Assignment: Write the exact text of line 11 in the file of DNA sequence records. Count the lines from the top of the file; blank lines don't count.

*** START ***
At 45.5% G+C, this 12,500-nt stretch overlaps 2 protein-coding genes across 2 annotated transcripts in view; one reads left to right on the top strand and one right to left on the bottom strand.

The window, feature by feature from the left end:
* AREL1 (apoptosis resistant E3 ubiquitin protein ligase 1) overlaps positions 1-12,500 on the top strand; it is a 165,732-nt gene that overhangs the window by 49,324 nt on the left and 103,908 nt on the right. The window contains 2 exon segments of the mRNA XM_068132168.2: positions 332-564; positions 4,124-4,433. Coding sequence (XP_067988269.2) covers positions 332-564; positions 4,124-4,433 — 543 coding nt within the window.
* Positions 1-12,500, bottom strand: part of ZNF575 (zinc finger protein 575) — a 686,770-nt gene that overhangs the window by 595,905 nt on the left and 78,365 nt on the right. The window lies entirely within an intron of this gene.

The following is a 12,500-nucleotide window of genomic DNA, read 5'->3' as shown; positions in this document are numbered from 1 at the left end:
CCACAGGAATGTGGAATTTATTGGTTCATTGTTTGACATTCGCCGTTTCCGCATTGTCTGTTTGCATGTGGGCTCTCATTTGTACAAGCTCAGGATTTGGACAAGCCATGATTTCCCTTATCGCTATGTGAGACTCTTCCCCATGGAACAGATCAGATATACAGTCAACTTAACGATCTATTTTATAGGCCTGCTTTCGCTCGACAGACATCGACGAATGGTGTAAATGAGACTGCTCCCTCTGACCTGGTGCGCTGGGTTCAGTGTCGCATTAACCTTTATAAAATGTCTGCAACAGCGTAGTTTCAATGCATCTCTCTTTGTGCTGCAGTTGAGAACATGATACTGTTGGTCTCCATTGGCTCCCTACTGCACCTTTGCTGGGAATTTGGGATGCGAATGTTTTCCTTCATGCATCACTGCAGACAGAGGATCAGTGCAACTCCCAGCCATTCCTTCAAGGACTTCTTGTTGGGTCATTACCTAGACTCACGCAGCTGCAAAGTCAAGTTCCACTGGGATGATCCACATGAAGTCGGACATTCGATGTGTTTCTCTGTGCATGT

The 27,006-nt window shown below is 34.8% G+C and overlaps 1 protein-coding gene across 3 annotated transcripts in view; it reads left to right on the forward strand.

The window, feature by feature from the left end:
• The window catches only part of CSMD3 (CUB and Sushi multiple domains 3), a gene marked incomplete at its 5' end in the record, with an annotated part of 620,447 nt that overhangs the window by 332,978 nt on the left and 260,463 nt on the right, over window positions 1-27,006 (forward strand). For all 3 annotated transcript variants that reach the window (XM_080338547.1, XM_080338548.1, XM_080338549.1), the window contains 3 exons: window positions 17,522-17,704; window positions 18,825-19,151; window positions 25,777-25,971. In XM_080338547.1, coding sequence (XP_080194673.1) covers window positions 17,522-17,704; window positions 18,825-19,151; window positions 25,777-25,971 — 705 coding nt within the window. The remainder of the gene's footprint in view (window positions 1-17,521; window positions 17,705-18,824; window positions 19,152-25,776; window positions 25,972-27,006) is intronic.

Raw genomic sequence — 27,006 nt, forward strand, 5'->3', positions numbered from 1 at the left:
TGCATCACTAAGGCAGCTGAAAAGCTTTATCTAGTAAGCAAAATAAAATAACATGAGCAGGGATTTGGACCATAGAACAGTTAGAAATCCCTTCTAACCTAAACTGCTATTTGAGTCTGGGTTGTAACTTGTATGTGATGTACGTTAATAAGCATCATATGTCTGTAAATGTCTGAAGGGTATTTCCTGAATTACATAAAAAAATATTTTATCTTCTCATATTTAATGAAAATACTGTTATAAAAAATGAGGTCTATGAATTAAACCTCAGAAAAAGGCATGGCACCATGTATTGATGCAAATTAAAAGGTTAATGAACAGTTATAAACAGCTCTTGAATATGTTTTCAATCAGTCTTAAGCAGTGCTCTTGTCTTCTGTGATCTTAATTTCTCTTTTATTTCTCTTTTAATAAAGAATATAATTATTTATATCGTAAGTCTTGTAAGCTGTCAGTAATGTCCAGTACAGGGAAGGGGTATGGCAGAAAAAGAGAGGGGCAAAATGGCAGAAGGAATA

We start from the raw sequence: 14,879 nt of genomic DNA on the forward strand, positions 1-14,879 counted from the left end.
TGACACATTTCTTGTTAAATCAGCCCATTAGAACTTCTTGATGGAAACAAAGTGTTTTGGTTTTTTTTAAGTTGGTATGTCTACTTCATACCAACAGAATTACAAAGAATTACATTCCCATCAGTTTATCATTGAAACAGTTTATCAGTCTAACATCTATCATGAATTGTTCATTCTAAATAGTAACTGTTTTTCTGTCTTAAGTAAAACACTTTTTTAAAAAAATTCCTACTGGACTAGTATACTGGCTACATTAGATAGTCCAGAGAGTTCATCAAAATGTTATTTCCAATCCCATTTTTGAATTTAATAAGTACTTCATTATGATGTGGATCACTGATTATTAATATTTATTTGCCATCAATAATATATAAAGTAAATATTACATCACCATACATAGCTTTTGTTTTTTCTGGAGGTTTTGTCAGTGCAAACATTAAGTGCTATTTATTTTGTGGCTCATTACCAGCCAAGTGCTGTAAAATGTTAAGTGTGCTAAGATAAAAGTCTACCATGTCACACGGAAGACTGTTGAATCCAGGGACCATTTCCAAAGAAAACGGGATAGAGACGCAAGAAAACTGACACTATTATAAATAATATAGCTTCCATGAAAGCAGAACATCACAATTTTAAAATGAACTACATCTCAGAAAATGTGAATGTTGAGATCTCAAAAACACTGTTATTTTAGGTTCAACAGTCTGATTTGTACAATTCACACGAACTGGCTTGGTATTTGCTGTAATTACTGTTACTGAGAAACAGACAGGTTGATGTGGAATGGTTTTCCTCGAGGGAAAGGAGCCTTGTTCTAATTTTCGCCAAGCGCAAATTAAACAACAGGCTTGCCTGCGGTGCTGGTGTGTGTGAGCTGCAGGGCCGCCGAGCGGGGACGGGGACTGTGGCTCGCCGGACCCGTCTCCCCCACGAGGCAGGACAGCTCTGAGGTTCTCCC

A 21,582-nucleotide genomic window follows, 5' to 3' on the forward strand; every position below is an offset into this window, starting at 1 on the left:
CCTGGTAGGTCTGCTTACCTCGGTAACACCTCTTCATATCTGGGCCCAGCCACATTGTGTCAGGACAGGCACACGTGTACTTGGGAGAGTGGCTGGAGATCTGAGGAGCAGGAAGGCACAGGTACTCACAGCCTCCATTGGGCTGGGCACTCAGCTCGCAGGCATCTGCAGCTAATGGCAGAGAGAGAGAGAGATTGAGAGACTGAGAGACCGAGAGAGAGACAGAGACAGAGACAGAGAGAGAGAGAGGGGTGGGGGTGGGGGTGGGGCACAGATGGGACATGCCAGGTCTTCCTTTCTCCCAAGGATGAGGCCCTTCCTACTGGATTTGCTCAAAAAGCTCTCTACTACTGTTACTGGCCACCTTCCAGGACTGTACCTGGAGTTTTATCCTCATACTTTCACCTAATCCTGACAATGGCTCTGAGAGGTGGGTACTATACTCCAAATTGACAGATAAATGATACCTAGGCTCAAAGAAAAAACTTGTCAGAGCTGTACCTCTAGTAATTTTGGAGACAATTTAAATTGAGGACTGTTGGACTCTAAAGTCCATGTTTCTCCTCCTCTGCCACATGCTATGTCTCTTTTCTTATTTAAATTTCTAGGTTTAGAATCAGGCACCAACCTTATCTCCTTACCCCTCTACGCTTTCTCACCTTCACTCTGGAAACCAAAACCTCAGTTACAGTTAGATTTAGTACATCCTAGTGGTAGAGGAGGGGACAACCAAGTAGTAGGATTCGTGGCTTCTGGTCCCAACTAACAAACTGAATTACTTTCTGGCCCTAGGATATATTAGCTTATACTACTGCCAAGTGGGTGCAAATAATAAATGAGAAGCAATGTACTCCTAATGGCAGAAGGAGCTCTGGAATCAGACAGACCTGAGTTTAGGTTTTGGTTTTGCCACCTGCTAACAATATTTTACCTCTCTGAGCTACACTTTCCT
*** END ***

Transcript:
TGCATCACTAAGGCAGCTGAAAAGCTTTATCTAGTAAGCAAAATAAAATAACATGAGCAGGGATTTGGACCATAGAACAGTTAGAAATCCCTTCTAACCTAAACTGCTATTTGAGTCTGGGTTGTAACTTGTATGTGATGTACGTTAATAAGCATCATATGTCTGTAAATGTCTGAAGGGTATTTCCTGAATTACATAAAAAAATATTTTATCTTCTCATATTTAATGAAAATACTGTTATAAAAAATGAGGTCTATGAATTAAACCTCAGAAAAAGGCATGGCACCATGTATTGATGCAAATTAAAAGGTTAATGAACAGTTATAAACAGCTCTTGAATATGTTTTCAATCAGTCTTAAGCAGTGCTCTTGTCTTCTGTGATCTTAATTTCTCTTTTATTTCTCTTTTAATAAAGAATATAATTATTTATATCGTAAGTCTTGTAAGCTGTCAGTAATGTCCAGTACAGGGAAGGGGTATGGCAGAAAAAGAGAGGGGCAAAATGGCAGAAGGAATA